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Winter adjustments

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Michelin Winter Driving Academy focuses on adapting and sharpening winter driving skills

I have a confession to make. For most of the years I’ve owned a license (25 and counting) and owned a car (23-plus), I have not driven on winter tires. Yes, I am well-acquainted with the various benefits of driving on winter tires when the mercury dips into the negative and our Canadian roads are covered in snow and ice: better tread depth, combined with a compound more suited to colder temperatures produces better traction and more secure handling, especially in low-grip conditions (i.e. snowy and icy roads). I understand completely, and it makes perfect sense.

Yet for one reason or another, I usually don't switch to winters (and the accompanying steel wheels), but have managed to avoid accidents for the most part. Don’t get me wrong – there have been couple of fender-benders and some other near misses over the years, but I have yet to be involved in a serious winter accident.

Although I have been lucky, I think the main reason I’ve emerged relatively unscathed for all these years is less about the cars (and the tires) I’ve driven, than it is about driving habits. To me, reducing the risk of being involved in an accident starts with common sense. For example, I don’t usually drive in really bad weather (if I can avoid it) or if the roads haven’t been cleared. I also reduce my speed if I am out on treacherous roads and leave plenty of room between my car and others to ensure I have enough stopping distance. I also make sure my car is clear of snow and ensure my lights are completely on for improved visibility for myself and for those around me.

These steps might seem like no-brainers, but unfortunately they aren’t for many Canadians and the consequences can be quite serious. 

Adjusting one’s driving habits during the winter and respecting changing road conditions are at the core of Michelin Canada’s Winter Driving Academy. During a recent blustery and cold afternoon (but with no snow), I spend some time learning about the program and perform several exercises in a Chevy Cruze shod in Michelin X-Ice winter tires.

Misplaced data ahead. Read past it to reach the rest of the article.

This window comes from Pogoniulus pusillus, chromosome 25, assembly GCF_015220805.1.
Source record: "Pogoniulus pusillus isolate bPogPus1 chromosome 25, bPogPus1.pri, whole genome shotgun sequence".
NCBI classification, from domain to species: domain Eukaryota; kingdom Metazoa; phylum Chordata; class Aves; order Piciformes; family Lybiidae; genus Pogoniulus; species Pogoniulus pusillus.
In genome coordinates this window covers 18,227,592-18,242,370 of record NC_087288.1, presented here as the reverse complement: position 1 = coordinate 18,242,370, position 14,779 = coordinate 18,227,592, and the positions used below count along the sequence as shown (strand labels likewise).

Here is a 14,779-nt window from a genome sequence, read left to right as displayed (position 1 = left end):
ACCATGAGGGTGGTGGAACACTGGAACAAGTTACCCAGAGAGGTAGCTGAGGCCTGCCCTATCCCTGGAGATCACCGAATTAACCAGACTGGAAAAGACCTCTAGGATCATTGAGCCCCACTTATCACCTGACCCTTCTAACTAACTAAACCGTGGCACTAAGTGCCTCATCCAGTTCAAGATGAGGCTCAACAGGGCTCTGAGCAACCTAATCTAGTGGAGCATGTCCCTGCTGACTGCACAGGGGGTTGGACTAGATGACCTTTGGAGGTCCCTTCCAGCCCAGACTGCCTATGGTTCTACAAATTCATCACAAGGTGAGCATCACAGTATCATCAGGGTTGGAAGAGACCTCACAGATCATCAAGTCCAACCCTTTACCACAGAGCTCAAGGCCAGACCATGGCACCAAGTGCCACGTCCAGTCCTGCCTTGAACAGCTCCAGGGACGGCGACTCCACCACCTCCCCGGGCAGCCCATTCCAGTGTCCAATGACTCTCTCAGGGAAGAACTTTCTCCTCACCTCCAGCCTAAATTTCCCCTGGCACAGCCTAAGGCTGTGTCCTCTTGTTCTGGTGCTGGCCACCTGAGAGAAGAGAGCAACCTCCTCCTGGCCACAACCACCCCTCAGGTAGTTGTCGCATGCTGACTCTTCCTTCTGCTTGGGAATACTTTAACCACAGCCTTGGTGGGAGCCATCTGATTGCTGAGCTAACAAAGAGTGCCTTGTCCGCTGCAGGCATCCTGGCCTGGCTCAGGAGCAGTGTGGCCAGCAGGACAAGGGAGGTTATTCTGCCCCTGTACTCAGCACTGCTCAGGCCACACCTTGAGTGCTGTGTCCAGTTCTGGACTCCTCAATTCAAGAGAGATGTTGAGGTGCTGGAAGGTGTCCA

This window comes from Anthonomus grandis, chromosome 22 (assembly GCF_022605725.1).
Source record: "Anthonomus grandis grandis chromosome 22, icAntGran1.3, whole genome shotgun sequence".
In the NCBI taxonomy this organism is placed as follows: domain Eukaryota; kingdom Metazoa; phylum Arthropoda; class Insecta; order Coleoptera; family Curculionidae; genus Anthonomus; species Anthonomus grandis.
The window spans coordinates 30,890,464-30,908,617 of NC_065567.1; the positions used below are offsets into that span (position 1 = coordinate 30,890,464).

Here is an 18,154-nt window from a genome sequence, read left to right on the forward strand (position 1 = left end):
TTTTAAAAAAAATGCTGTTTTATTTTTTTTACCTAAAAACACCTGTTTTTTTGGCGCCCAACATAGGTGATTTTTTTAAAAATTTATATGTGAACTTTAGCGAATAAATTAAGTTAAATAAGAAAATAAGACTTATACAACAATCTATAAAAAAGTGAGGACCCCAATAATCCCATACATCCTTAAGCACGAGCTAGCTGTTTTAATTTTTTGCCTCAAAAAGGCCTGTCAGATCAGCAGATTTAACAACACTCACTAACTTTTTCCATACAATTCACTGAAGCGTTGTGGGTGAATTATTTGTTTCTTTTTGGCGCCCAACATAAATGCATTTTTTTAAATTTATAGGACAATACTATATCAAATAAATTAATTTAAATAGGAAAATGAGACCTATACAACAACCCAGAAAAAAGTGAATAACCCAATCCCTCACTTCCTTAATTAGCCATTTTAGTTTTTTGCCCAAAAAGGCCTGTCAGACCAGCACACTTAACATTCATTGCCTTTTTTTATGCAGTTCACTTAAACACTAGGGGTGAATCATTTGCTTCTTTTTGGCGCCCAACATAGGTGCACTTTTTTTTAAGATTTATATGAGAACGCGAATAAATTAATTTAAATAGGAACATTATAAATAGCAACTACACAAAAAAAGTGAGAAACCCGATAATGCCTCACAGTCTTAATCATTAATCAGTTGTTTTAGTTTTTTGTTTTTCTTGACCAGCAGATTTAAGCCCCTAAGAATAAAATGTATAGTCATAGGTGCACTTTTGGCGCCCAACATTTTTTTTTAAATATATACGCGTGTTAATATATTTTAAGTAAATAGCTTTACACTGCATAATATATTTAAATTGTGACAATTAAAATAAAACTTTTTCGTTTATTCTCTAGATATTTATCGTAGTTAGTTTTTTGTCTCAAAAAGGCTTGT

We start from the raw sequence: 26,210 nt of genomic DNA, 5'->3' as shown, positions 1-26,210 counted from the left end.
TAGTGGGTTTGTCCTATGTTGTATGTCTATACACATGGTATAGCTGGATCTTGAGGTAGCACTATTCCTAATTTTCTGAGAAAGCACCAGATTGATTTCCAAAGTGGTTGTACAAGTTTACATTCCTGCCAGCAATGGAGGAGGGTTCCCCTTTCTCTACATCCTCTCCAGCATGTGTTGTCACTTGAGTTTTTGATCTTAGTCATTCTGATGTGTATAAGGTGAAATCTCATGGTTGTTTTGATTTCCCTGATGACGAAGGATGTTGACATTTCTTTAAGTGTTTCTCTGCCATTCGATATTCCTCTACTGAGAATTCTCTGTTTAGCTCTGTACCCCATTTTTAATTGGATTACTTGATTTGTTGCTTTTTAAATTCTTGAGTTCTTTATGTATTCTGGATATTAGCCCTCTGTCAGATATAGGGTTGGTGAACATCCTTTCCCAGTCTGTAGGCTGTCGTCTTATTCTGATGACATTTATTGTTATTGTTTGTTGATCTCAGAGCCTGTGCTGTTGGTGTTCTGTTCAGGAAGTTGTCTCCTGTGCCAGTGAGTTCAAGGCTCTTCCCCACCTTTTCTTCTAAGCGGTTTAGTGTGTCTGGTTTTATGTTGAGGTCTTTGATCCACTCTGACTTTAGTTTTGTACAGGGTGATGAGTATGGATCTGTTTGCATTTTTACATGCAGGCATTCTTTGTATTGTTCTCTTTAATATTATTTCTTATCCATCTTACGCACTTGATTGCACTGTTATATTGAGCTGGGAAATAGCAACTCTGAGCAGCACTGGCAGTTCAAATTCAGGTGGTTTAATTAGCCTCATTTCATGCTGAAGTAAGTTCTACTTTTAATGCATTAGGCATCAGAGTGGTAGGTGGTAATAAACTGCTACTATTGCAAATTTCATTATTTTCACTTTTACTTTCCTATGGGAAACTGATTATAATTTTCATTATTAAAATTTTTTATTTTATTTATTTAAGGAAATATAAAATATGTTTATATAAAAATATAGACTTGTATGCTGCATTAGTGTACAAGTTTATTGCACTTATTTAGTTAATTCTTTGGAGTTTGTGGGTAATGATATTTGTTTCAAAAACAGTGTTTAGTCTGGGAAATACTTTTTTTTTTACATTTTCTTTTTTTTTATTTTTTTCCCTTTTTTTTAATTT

Although the Cruze performs admirably in all three exercises (panic stop, obstacle avoidance and skid control), thanks in part to the X-Ice tires, the advice coming from Michelin instructors focuses on the driver, not the car or its tires.

“Drivers need to understand and respect winter conditions. It’s important to adapt driving to existing conditions, especially when facing winter hazards such as black ice and slush,” says Carl Nadeau, a professional race car driver and one of the Michelin Winter Driving Academy instructors.

With that in mind, Michelin has set up a special website to act as an interactive winter driving resource that provides information for winterizing a vehicle and tips to improve winter driving skills.

Some of the tips visitors will find on the Michelin Winter Driving Academy site include:

  • Stopping distance, handling and performance are all improved when driving on four winter tires.
  • When the temperature dips below 7 degrees Celsius, it is time to switch to winter tires, even if the roads are dry.
  • Tires lose pressure as the temperature drops, so it is important to check the pressure at least once a month
  • If the vehicle in front of you loses control, brake while safely trying to avoid the accident. Rather than staring at the vehicle in question, focus on where you want to steer your own vehicle.
  • Make sure you always have at least half a tank of gas to avoid a frozen gas line.

While Michelin is clearly interested in selling as many sets of winter tires to Canadians as possible, the website does provide an abundance of good information that would be of benefit to anyone regardless of vehicle and tire choice.

I have yet to switch my car to winter tires, and honestly, I’m not sure if I will. I don’t drive as much these days thanks to the GO train and the number of press vehicles I find myself in, but this program provides further evidence of their utility during the winter.

That alone might be enough to change my mind, and if it doesn’t I can imagine getting stuck trying to leave my parking space might just do the trick.

For more information on the Michelin Winter Driving Academy go to www.michelinwintercenter.com

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